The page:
« ZurückWeiter »
ing the nursery maids who frequent the Elms Walk there, and here they strolled until with a final burst of music the small congregation was played out.
Old Doctor Portman was one of the few who came from the venerable gate. Spying Pen, he came and shook him by the hand, and eyed with wonder Pen's friend, from whose mouth and cigar clouds of fragrance issued, which curled round the Doctor's honest face and shovel hat.
"An old schoolfellow of mine, Mr. Foker," said Pen. The Doctor said "H'm:" and scowled at the cigar. He did not mind a pipe in his study, but the cigar was an abomination to the worthy gentleman.
"I came up on Bishop's business," the Doctor said. "We'1l ride home, Arthur, if you like?"
"I — I'm engaged to my friend here," Pen answered.
"You had better come home with me," said the Doctor.
"His mother knows he's out, sir," Mr. Foker remarked: "don't she, Pendennis?"
"But that does not prove that he had not better come home with me," the Doctor growled, and he walked off with great dignity.
"Old boy don't like the weed, I suppose," Foker said. "Ha! who's here ? — here's the General, and Bingley, the manager. How do, Cos? How do, Bingley?"
"How does my worthy and gallant young Foker?" said the gentleman addressed as the General; and who wore a shabby military cape with a mangy collar, and a hat cocked very much over one eye.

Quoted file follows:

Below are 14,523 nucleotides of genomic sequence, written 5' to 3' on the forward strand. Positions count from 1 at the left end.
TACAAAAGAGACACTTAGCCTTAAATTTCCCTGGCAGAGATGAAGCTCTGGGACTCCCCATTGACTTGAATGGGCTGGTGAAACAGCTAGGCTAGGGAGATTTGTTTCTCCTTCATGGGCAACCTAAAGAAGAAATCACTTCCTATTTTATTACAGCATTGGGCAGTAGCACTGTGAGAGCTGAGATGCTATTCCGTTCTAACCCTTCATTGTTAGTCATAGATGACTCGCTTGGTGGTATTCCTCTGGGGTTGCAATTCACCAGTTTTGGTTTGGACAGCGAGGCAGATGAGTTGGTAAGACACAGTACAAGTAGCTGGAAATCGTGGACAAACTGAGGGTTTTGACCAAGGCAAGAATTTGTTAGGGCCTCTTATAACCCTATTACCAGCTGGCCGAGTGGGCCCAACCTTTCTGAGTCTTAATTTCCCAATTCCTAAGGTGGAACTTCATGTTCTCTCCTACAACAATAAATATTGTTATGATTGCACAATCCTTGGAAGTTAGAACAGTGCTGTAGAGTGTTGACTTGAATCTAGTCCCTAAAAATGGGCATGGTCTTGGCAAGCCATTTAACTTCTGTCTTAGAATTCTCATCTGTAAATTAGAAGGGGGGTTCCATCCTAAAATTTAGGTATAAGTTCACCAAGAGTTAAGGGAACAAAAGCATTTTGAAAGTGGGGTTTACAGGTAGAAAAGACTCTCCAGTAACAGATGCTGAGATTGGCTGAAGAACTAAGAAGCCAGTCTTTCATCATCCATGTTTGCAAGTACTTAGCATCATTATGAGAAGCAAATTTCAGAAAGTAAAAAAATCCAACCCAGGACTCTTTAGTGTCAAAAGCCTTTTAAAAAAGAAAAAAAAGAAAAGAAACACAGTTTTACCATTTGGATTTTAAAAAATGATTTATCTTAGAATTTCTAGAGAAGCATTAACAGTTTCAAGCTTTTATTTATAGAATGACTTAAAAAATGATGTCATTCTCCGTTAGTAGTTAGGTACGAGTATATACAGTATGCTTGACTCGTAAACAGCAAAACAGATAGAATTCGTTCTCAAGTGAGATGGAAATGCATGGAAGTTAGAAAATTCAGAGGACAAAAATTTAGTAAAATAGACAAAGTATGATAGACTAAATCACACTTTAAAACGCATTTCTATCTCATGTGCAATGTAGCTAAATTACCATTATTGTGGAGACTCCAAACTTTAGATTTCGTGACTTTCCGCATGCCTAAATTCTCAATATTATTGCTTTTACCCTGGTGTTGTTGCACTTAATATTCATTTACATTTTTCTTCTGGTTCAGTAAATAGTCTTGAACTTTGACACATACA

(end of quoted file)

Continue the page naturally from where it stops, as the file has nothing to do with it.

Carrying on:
"Trust you are very well, my very dear sir," said the other gentleman, "and that the Theatre Royal will have the honor of your patronage to-night. We
VOL. IX. — 4
perform 'The Stranger,' in which your humble servant will —"
"Can't stand you in tights and Hessians, Bingley," young Mr. Foker said. On which the General, with the Irish accent, said, "But I think ye'll like Miss Fotheringay, in Mrs. Haller, or me name's not Jack Costigan."
Pen looked at these individuals with the greatest interest. He had never seen an actor before; and he saw Dr. Portman's red face looking over the Doctor's shoulder, as he retreated from the Cathedral Yard, evidently quite dissatisfied with the acquaintances into whose hands Pen had fallen.
Perhaps it would have been much better for him, had he taken the parson's advice and company home. But which of us knows his fate 1
Having returned to the George, Mr. Foker and his guest sat down to a handsome repast in the coffeeroom; where Mr. Rummer brought in the first dish, and bowed as gravely as if he was waiting upon the Lord-Lieutenant of the county. Pen could not but respect Foker's connoisseurship as he pronounced the champagne to be condemned gooseberry, and winked at the port with one eye. The latter he declared to be of the right sort; and told the waiters, there was no way of humbugging him. All these attendants he knew by their Christian names, and showed a great interest in their families; and as the London coaches drove up, which in those early days used to set off from the George, Mr. Foker flung the coffee-room window open, and called the guards and coachmen by their Christian names, too, asking about their respective families, and imitating with great liveliness and accuracy the tooting of the horns as Jem the ostler whipped the horses' cloths off, and the carriages drove gayly away.
"A bottle of sherry, a bottle of sham, a bottle of port and a shass caffy, it ain't so bad, hay, Pen?" Foker said, and pronounced, after all these delicacies and a quantity of nuts and fruit had been despatched, that it was time to "toddle." Pen sprang up with very bright eyes, and a flushed face; and they moved